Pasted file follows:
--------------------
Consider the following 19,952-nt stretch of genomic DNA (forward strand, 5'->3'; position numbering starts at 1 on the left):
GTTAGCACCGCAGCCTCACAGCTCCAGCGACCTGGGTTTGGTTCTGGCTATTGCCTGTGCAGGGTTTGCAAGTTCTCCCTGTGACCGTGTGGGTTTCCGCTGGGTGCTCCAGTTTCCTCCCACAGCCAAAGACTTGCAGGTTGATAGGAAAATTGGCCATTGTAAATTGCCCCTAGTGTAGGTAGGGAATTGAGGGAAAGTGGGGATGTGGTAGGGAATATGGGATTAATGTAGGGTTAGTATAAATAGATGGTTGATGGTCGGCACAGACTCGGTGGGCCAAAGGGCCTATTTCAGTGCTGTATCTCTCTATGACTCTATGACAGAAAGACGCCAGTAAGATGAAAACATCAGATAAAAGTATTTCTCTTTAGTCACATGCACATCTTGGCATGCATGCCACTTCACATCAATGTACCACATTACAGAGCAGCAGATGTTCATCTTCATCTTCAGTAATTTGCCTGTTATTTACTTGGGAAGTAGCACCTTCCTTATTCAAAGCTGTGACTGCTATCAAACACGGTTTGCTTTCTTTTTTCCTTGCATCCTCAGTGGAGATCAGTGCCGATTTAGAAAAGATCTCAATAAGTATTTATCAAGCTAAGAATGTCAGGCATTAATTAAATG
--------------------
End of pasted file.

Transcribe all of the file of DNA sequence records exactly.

Consider the following 19,952-nt stretch of genomic DNA (forward strand, 5'->3'; position numbering starts at 1 on the left):
GTTAGCACCGCAGCCTCACAGCTCCAGCGACCTGGGTTTGGTTCTGGCTATTGCCTGTGCAGGGTTTGCAAGTTCTCCCTGTGACCGTGTGGGTTTCCGCTGGGTGCTCCAGTTTCCTCCCACAGCCAAAGACTTGCAGGTTGATAGGAAAATTGGCCATTGTAAATTGCCCCTAGTGTAGGTAGGGAATTGAGGGAAAGTGGGGATGTGGTAGGGAATATGGGATTAATGTAGGGTTAGTATAAATAGATGGTTGATGGTCGGCACAGACTCGGTGGGCCAAAGGGCCTATTTCAGTGCTGTATCTCTCTATGACTCTATGACAGAAAGACGCCAGTAAGATGAAAACATCAGATAAAAGTATTTCTCTTTAGTCACATGCACATCTTGGCATGCATGCCACTTCACATCAATGTACCACATTACAGAGCAGCAGATGTTCATCTTCATCTTCAGTAATTTGCCTGTTATTTACTTGGGAAGTAGCACCTTCCTTATTCAAAGCTGTGACTGCTATCAAACACGGTTTGCTTTCTTTTTTCCTTGCATCCTCAGTGGAGATCAGTGCCGATTTAGAAAAGATCTCAATAAGTATTTATCAAGCTAAGAATGTCAGGCATTAATTAAATG